I really got into the "A Song of Ice and Fire books, but alas, now I've finished the last one published. Woe. I'm baffled by the first two volumes being 'books' and the last two being two volumes of a single book. So far as I could tell they were all one really really BIG book, and one that he hasn't finished yet. I see the next one is out in October, so am faced with that tricky 'buy in hardback, or wait' question (I prefer paperbacks).

I liked all the Wars of the Roses characters - King Robert is definitely Edward IV, and the Lannisters are very Woodville, specially Jaime, when they first appear. Tirion has definitely got a spice of Richard III in him too. I bet Martin has a soft spot for Richard.

The story is moving towards fantasy and away from history in the last (book? volume?), so it will be interesting to see how that side of things moves on. I am sure there is going to be a Rickon pretender at some point, and I would like to know more about the Arya pretender too!



( 7 comments — Leave a comment )
16th Aug, 2005 13:01 (UTC)
Ooh, figs! That's another plant to add to our list of stuff we'd like to grow. Don't suppose I'll manage to get one as cheap as yours though. I think the shrubs and trees we grow will end up doing better than any annuals as we're both notoriously lazy when it comes to the garden. Though our excuse so far has been that we've been tending gardens that aren't our own and that don't grow anything useful. Hopefully the prospect of nice home-grown veg will change that.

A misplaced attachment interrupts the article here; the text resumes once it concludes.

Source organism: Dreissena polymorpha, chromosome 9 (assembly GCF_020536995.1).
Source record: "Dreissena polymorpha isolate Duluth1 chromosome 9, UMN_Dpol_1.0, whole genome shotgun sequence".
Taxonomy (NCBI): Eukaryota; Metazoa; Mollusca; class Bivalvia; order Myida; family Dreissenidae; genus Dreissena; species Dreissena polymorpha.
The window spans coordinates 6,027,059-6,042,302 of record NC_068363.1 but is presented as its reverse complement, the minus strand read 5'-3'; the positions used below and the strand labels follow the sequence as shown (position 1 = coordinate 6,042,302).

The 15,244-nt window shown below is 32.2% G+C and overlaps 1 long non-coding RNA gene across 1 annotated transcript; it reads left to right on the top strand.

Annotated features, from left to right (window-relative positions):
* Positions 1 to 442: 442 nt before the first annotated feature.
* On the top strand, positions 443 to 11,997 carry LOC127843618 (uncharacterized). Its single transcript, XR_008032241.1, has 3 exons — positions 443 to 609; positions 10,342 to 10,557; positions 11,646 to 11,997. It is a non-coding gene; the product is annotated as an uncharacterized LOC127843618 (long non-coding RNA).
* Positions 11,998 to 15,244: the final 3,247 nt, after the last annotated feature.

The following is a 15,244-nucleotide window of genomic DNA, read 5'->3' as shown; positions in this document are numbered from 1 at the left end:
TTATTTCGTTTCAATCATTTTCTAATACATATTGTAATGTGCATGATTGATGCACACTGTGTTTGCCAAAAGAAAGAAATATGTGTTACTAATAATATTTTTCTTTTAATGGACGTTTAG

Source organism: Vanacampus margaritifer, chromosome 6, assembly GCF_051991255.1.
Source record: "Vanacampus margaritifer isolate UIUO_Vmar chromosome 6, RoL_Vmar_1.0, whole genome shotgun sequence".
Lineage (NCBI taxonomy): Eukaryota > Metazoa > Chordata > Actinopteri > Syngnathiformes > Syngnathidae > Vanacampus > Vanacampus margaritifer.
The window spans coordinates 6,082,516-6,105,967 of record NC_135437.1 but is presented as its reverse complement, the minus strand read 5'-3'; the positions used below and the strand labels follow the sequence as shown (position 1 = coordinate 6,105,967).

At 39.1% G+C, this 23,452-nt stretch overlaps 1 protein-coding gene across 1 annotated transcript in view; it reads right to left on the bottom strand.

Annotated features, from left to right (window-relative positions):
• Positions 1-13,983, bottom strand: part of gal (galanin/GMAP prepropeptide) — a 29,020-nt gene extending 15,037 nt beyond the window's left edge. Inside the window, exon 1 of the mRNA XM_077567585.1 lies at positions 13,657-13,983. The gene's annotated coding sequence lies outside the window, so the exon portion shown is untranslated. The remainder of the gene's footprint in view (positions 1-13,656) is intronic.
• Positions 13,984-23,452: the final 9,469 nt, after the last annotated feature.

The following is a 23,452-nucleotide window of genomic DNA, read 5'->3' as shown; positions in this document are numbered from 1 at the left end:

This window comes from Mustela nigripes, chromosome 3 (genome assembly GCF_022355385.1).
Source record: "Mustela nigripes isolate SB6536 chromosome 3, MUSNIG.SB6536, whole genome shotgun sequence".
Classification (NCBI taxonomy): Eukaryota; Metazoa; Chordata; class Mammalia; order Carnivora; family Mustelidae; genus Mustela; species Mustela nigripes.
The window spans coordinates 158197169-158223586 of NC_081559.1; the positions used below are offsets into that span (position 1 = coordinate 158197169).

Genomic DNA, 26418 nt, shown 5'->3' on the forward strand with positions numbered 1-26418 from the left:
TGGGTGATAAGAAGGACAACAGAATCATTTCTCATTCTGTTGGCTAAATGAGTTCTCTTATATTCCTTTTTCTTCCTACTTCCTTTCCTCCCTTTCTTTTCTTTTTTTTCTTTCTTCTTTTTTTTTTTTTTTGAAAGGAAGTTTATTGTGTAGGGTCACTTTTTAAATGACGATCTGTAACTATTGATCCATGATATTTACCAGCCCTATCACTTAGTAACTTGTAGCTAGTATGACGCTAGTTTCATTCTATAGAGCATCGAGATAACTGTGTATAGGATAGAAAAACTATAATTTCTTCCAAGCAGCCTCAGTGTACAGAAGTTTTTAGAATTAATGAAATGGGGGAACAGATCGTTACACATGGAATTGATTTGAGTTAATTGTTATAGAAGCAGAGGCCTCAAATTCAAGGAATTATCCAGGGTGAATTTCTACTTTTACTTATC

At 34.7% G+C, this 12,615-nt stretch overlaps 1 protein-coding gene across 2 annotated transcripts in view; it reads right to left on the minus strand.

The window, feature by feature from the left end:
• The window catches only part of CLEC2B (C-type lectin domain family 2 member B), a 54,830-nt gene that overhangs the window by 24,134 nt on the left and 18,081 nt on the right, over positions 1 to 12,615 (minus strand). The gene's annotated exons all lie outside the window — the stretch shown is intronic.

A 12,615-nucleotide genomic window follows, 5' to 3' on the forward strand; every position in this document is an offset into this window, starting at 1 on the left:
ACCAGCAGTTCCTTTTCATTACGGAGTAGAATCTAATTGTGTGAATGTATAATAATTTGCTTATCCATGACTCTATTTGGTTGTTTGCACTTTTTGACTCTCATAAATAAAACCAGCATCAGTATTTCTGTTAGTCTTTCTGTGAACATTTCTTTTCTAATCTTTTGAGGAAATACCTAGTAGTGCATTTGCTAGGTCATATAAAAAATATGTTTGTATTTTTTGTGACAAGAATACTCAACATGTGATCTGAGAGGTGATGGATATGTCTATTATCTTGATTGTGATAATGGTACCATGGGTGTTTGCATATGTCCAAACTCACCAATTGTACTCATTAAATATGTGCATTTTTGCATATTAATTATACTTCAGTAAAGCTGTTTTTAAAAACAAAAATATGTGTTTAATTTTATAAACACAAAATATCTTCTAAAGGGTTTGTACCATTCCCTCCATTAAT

I think GRRM intended ASOIAF to only be 5 books long when he started writing it and doing the last 2 as volumes of 1 book was intended to help him stick to that. I remember reading somewhere fairly recently though that he'd said it probably was going to stretch to 7 books after all. Still that means several more good books to come. I prefer paperbacks too, but GRRM is visiting the UK in October to do a book signing tour so I think it'll have to be a hardback for me.
17th Aug, 2005 09:13 (UTC)
Well, Amazon lists 6 GRRM I&F volumes already (2 unpublished) so I'd guess 7 is the lower limit!

I'm not complaining though. I thought it was amazing - something that long, with that many characters, and each character is memorable. I know there is a character sheet at the back of each volume, but I was surprised to find I didn't need it, as each character was so neatly drawn and individual. I think it's really rare to find an author who does characterisation so well.